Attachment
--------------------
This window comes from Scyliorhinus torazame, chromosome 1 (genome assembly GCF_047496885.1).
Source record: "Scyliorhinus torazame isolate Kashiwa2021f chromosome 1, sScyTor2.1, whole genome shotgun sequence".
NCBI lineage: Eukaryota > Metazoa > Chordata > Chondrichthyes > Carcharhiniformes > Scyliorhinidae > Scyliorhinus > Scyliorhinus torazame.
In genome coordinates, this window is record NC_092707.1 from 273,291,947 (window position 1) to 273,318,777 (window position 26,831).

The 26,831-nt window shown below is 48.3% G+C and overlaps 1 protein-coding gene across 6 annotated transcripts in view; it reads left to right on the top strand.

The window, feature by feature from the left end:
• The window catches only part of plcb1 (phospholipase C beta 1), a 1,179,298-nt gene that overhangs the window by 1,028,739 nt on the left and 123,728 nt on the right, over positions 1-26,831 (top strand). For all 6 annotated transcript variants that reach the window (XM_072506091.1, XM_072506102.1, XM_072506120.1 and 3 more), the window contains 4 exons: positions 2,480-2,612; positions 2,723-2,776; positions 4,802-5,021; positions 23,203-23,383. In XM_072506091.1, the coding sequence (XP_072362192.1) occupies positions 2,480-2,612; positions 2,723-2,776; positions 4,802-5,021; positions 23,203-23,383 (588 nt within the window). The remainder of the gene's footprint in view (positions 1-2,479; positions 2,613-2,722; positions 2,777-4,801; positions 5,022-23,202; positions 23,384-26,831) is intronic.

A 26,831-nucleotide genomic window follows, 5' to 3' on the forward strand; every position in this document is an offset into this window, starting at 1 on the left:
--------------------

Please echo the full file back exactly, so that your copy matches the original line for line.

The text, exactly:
This window comes from Scyliorhinus torazame, chromosome 1 (genome assembly GCF_047496885.1).
Source record: "Scyliorhinus torazame isolate Kashiwa2021f chromosome 1, sScyTor2.1, whole genome shotgun sequence".
NCBI lineage: Eukaryota > Metazoa > Chordata > Chondrichthyes > Carcharhiniformes > Scyliorhinidae > Scyliorhinus > Scyliorhinus torazame.
In genome coordinates, this window is record NC_092707.1 from 273,291,947 (window position 1) to 273,318,777 (window position 26,831).

The 26,831-nt window shown below is 48.3% G+C and overlaps 1 protein-coding gene across 6 annotated transcripts in view; it reads left to right on the top strand.

The window, feature by feature from the left end:
• The window catches only part of plcb1 (phospholipase C beta 1), a 1,179,298-nt gene that overhangs the window by 1,028,739 nt on the left and 123,728 nt on the right, over positions 1-26,831 (top strand). For all 6 annotated transcript variants that reach the window (XM_072506091.1, XM_072506102.1, XM_072506120.1 and 3 more), the window contains 4 exons: positions 2,480-2,612; positions 2,723-2,776; positions 4,802-5,021; positions 23,203-23,383. In XM_072506091.1, the coding sequence (XP_072362192.1) occupies positions 2,480-2,612; positions 2,723-2,776; positions 4,802-5,021; positions 23,203-23,383 (588 nt within the window). The remainder of the gene's footprint in view (positions 1-2,479; positions 2,613-2,722; positions 2,777-4,801; positions 5,022-23,202; positions 23,384-26,831) is intronic.

A 26,831-nucleotide genomic window follows, 5' to 3' on the forward strand; every position in this document is an offset into this window, starting at 1 on the left: